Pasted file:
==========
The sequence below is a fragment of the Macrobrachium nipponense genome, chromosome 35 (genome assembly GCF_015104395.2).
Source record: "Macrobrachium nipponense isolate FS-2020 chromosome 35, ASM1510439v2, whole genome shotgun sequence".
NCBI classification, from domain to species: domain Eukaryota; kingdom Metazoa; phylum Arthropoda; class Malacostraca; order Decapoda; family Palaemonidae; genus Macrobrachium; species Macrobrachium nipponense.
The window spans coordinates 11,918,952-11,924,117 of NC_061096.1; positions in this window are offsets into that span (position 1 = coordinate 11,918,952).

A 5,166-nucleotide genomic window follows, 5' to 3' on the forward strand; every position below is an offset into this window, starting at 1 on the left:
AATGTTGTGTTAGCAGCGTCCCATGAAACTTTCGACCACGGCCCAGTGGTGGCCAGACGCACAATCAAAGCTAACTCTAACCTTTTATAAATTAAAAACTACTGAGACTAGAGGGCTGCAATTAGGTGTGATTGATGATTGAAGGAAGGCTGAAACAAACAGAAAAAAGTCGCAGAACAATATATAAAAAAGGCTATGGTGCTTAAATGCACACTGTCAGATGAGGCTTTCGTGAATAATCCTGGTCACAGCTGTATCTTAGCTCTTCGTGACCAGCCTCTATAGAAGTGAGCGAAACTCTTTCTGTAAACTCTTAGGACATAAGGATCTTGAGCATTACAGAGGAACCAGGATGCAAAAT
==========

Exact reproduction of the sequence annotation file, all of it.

The sequence below is a fragment of the Macrobrachium nipponense genome, chromosome 35 (genome assembly GCF_015104395.2).
Source record: "Macrobrachium nipponense isolate FS-2020 chromosome 35, ASM1510439v2, whole genome shotgun sequence".
NCBI classification, from domain to species: domain Eukaryota; kingdom Metazoa; phylum Arthropoda; class Malacostraca; order Decapoda; family Palaemonidae; genus Macrobrachium; species Macrobrachium nipponense.
The window spans coordinates 11,918,952-11,924,117 of NC_061096.1; positions in this window are offsets into that span (position 1 = coordinate 11,918,952).

A 5,166-nucleotide genomic window follows, 5' to 3' on the forward strand; every position below is an offset into this window, starting at 1 on the left:
AATGTTGTGTTAGCAGCGTCCCATGAAACTTTCGACCACGGCCCAGTGGTGGCCAGACGCACAATCAAAGCTAACTCTAACCTTTTATAAATTAAAAACTACTGAGACTAGAGGGCTGCAATTAGGTGTGATTGATGATTGAAGGAAGGCTGAAACAAACAGAAAAAAGTCGCAGAACAATATATAAAAAAGGCTATGGTGCTTAAATGCACACTGTCAGATGAGGCTTTCGTGAATAATCCTGGTCACAGCTGTATCTTAGCTCTTCGTGACCAGCCTCTATAGAAGTGAGCGAAACTCTTTCTGTAAACTCTTAGGACATAAGGATCTTGAGCATTACAGAGGAACCAGGATGCAAAAT